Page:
Aramis Hamer is a proud black woman artist and not afraid to use all the colors of the spectrum.

By Bao Nguyen
November 16, 2017

As we’re getting prepared for the the 2017 International District Holiday Festival, we’re working with many local vendors to make the event a success. Time after time, we’re amazed at the entrepreneurial spirit and energy of these immigrant and minority business owners. They are what truly make America great and we want to share their stories with you.

In the next couple of weeks, we will tell you about some of the vendors who are participating in the pop-up market on November 25th. We hope their stories will inspire you to come support them and others like them. Who knows? Maybe they’ll stir up your own dreams. They are the reason we do our work!

Aramis Hamer

Photo courtesy of Bao Nguyen

Maybe it was the lighting in the room, or perhaps because we were in a shared artist studio surrounded by colorful and intriguing artworks, but sitting across from Aramis Hamer and talking to her, she seems to illuminate the space around her with a warm and buoyant energy. Every now and then, her laugh fills the quiet and dimly lit space like water rippling across a pond.

“I love the whole gamut of colors,” Aramis says about one of her inspirations as an artist. “I feel like we don’t have to be skin-tone. We can be purple, blue, orange. We have so many colors at our disposal. Why not use them all?”

A quick look at Aramis’s portfolio confirms this. Her works are vivid arrays of hues that blend together softly yet combine to create striking and powerful images. Many of them feature black women.

“I’m very proud to be a black woman. I was raised by phenomenal black women,” she explains further before quickly adding with a big smile, “AND men. Gotta give my daddy credit for being there.”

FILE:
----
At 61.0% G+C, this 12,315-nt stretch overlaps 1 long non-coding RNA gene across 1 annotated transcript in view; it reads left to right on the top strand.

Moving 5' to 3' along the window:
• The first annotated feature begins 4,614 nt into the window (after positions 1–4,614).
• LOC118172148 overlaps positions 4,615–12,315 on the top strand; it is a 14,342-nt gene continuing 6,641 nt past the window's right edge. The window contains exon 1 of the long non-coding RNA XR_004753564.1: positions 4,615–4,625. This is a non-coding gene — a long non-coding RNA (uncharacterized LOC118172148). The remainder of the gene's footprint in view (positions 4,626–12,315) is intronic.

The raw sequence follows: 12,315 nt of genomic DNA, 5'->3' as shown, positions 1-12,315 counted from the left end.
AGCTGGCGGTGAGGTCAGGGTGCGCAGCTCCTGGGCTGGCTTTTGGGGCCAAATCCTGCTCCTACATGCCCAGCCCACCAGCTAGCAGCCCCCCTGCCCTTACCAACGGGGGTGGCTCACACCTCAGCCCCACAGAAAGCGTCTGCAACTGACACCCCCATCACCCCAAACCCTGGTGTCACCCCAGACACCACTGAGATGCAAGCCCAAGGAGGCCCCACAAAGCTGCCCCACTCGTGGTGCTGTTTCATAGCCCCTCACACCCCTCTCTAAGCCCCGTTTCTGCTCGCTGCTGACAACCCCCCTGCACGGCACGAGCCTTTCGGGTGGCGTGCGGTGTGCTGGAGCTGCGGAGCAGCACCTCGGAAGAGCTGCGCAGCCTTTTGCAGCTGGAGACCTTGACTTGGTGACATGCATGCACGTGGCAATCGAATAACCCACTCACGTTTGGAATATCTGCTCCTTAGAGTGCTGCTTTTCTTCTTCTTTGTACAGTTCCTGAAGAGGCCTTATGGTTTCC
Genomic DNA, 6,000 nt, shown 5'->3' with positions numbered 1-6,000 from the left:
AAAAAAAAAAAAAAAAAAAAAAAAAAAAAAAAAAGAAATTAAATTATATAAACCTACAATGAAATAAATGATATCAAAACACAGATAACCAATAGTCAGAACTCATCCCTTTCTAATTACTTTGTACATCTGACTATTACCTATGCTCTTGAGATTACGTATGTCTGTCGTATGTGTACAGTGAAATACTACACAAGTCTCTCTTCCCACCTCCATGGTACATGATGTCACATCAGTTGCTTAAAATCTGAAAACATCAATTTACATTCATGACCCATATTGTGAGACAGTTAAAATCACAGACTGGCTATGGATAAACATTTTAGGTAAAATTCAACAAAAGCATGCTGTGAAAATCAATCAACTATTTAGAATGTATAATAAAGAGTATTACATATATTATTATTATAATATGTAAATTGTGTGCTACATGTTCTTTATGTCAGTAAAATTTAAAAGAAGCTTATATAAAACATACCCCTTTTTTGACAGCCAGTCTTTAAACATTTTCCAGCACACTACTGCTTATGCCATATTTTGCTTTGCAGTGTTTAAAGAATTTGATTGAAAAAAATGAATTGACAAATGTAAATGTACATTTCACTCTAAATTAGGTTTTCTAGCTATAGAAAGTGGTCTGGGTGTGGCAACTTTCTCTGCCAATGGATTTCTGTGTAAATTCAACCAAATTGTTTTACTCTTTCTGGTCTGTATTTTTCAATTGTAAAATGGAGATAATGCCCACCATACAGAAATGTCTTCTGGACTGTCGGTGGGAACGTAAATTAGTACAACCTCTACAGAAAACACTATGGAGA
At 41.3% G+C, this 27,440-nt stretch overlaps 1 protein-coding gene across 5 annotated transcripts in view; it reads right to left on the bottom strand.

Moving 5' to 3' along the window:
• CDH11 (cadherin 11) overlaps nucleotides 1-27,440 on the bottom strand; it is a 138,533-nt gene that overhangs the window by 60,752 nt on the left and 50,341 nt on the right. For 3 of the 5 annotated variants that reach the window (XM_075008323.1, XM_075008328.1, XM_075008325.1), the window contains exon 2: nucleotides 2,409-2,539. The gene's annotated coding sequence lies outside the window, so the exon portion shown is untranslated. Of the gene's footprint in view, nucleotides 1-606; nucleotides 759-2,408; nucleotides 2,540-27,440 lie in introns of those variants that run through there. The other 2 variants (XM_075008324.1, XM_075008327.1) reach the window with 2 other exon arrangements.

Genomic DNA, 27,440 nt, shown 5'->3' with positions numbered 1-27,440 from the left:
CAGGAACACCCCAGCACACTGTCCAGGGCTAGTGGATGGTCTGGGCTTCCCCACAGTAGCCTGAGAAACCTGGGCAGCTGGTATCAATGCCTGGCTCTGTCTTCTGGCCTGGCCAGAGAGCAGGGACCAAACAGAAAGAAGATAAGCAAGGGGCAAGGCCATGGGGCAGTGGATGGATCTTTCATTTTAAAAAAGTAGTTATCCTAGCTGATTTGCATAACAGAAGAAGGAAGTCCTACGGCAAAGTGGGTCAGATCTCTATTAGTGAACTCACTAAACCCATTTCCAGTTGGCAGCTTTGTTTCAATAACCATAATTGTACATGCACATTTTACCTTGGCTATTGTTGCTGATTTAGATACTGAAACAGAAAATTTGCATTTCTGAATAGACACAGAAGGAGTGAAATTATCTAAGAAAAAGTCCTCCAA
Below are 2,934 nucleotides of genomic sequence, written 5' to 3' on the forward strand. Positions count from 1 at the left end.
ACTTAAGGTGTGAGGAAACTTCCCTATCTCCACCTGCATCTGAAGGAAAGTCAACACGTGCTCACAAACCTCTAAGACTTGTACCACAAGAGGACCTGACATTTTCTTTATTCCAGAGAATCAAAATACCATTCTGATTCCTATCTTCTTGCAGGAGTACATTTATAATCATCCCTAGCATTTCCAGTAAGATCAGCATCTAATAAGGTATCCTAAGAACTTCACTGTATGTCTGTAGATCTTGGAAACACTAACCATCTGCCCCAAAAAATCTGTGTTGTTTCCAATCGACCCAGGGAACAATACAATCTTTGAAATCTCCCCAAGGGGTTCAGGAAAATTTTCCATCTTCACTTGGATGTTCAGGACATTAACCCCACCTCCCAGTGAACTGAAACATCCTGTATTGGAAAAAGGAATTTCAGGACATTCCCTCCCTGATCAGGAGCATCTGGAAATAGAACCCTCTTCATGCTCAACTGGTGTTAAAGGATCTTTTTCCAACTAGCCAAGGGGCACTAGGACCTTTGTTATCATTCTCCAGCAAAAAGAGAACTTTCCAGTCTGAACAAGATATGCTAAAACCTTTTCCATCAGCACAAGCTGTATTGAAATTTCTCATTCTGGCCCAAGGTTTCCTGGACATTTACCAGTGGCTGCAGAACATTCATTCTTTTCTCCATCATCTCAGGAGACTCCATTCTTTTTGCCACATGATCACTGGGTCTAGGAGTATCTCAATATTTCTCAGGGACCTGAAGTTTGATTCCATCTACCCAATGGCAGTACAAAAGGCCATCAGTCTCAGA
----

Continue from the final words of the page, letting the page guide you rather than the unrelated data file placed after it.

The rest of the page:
Coming from the Hyde Park neighborhood of South Side, Chicago, Aramis originally came to Seattle four years ago to attend Bastyr University and became a registered nurse. Although wellness is still a big part of her life, she quickly found herself reconnected with her creative passion through exposure to the local art scene. Aramis talks appreciatively about how the support her friends, other artists, and her husband have given her makes it possible for her to be a full-time artist.

It’s still not an easy job, though. She’s constantly grinding it out, doing a lot of art shows and exhibits in addition to selling original pieces that can go for several thousand dollars.

The path from painting in a corner of her apartment to where she is now, unapologetic about her prices, took some work in “disciplining both sides of the brain.”

In the beginning of her career as an artist, the lack of organization caused her to miss many deadlines and waste a lot of time in front of audiences who didn’t connect with her art. To fix this, Aramis has had to put a lot of systems in place to help keep herself organized so she can take advantage of opportunities to make money and be sustainable.

Being effective with her time means Aramis spends more time in front or her audience, people who she says are “conscious members of society who are just over the bullshit.” Who are these people?

“Men, women, young, old, purple, green, the whole spectrum,” she laughs.

All of this outward expression of her passion and creativity and strength is grounded in a spiritual practice that involves yoga about 3 times a week and daily meditation (that’s the goal at least). It helps her maintain a state of awareness about the power that she has over her life and to be as intentional as possible.

“The future looks big and bright. But it’s scary. I feel super vulnerable,” she says with some hesitation.

“At the same time, I feel like this is where I need to go. I need to make those scary moves if I want to see the scary growth.”

Don’t we all?